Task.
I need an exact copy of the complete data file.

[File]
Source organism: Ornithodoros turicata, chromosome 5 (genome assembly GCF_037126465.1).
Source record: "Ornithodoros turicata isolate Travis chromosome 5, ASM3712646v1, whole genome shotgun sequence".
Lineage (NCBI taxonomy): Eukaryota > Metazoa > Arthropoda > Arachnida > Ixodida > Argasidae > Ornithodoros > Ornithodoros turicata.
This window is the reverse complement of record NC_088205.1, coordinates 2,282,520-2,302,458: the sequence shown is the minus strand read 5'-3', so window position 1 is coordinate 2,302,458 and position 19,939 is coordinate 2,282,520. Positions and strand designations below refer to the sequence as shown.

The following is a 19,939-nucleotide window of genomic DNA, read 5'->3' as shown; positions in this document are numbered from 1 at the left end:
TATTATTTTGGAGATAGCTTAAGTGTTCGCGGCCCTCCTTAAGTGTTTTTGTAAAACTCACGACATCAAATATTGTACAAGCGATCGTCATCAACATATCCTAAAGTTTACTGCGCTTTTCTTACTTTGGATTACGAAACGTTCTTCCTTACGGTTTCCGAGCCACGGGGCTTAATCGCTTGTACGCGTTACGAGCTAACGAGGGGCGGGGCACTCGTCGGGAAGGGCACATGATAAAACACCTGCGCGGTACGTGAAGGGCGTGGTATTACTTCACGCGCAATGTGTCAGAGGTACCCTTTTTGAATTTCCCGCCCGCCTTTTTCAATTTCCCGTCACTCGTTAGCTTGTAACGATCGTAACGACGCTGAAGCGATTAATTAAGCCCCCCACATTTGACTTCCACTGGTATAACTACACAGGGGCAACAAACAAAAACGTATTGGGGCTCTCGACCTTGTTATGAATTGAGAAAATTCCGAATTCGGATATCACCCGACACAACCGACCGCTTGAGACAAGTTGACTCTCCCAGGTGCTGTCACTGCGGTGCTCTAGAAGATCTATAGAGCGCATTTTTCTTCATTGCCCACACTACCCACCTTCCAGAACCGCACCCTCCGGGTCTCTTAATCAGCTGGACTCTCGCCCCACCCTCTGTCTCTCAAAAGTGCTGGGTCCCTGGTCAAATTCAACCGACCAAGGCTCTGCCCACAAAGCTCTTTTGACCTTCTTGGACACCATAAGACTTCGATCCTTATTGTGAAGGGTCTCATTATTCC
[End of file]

Source organism: Ornithodoros turicata, chromosome 5 (genome assembly GCF_037126465.1).
Source record: "Ornithodoros turicata isolate Travis chromosome 5, ASM3712646v1, whole genome shotgun sequence".
Lineage (NCBI taxonomy): Eukaryota > Metazoa > Arthropoda > Arachnida > Ixodida > Argasidae > Ornithodoros > Ornithodoros turicata.
This window is the reverse complement of record NC_088205.1, coordinates 2,282,520-2,302,458: the sequence shown is the minus strand read 5'-3', so window position 1 is coordinate 2,302,458 and position 19,939 is coordinate 2,282,520. Positions and strand designations below refer to the sequence as shown.

The following is a 19,939-nucleotide window of genomic DNA, read 5'->3' as shown; positions in this document are numbered from 1 at the left end:
TATTATTTTGGAGATAGCTTAAGTGTTCGCGGCCCTCCTTAAGTGTTTTTGTAAAACTCACGACATCAAATATTGTACAAGCGATCGTCATCAACATATCCTAAAGTTTACTGCGCTTTTCTTACTTTGGATTACGAAACGTTCTTCCTTACGGTTTCCGAGCCACGGGGCTTAATCGCTTGTACGCGTTACGAGCTAACGAGGGGCGGGGCACTCGTCGGGAAGGGCACATGATAAAACACCTGCGCGGTACGTGAAGGGCGTGGTATTACTTCACGCGCAATGTGTCAGAGGTACCCTTTTTGAATTTCCCGCCCGCCTTTTTCAATTTCCCGTCACTCGTTAGCTTGTAACGATCGTAACGACGCTGAAGCGATTAATTAAGCCCCCCACATTTGACTTCCACTGGTATAACTACACAGGGGCAACAAACAAAAACGTATTGGGGCTCTCGACCTTGTTATGAATTGAGAAAATTCCGAATTCGGATATCACCCGACACAACCGACCGCTTGAGACAAGTTGACTCTCCCAGGTGCTGTCACTGCGGTGCTCTAGAAGATCTATAGAGCGCATTTTTCTTCATTGCCCACACTACCCACCTTCCAGAACCGCACCCTCCGGGTCTCTTAATCAGCTGGACTCTCGCCCCACCCTCTGTCTCTCAAAAGTGCTGGGTCCCTGGTCAAATTCAACCGACCAAGGCTCTGCCCACAAAGCTCTTTTGACCTTCTTGGACACCATAAGACTTCGATCCTTATTGTGAAGGGTCTCATTATTCC